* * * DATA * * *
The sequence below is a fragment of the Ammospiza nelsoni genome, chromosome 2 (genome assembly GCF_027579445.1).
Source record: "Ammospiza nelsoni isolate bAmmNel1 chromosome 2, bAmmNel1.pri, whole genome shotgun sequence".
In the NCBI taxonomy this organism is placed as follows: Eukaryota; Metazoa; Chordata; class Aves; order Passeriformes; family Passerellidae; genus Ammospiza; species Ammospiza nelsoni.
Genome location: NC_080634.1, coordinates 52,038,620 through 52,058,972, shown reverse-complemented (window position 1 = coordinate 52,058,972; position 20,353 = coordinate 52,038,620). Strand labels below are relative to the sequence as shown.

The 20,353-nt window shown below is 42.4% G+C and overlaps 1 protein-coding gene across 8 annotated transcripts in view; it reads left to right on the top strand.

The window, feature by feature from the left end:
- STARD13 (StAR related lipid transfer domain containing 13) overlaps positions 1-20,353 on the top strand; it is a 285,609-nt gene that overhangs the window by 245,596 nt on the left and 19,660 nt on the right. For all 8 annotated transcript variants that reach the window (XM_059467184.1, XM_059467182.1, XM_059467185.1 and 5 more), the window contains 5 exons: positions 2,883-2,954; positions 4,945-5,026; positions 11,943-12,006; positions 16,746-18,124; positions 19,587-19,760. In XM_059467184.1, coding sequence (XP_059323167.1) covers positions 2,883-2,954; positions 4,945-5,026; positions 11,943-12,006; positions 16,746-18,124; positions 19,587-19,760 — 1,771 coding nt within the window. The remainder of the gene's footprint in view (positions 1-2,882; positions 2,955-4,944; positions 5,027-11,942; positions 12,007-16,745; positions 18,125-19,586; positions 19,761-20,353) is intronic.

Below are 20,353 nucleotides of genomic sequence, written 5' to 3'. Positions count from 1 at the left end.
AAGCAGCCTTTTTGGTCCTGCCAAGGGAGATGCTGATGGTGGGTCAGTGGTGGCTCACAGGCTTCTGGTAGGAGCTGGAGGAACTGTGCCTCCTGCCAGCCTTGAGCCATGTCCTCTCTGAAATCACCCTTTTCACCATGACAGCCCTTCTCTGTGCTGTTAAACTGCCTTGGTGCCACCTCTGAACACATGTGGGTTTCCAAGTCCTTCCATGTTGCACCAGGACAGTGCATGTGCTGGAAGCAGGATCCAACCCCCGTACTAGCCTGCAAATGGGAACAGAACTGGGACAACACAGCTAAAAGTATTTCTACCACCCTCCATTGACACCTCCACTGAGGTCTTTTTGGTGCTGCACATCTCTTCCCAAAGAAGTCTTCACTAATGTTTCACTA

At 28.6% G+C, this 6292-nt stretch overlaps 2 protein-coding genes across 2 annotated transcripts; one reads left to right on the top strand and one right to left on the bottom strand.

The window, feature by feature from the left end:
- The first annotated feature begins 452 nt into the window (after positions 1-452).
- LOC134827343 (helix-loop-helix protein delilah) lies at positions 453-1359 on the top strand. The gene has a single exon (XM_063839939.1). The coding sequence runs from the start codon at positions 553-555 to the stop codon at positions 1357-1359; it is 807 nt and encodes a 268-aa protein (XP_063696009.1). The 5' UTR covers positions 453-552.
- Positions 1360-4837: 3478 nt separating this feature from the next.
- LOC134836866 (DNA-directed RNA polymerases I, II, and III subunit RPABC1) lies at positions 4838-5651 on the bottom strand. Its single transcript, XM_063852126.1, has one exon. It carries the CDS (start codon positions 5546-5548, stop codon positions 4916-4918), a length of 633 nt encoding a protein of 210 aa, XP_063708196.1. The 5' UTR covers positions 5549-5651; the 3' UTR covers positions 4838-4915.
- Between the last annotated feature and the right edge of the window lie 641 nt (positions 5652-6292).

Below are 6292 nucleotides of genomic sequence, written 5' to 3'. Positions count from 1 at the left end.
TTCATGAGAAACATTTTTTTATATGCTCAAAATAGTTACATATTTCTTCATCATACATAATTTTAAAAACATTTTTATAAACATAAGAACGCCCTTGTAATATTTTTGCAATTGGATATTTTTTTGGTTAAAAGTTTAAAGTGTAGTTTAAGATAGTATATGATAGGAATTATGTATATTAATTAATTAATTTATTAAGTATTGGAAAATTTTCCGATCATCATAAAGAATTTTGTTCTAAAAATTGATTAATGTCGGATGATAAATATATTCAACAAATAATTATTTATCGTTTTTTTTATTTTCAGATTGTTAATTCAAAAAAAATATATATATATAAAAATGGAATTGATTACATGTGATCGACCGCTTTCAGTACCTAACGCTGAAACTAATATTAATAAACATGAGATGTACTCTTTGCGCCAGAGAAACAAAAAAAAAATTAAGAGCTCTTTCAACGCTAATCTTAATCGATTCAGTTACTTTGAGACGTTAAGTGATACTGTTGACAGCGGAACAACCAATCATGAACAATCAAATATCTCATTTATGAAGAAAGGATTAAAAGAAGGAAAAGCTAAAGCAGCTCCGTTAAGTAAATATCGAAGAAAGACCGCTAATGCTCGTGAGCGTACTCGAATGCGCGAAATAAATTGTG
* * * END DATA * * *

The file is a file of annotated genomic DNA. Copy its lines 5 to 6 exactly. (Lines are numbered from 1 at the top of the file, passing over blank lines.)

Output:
The 20,353-nt window shown below is 42.4% G+C and overlaps 1 protein-coding gene across 8 annotated transcripts in view; it reads left to right on the top strand.

The window, feature by feature from the left end: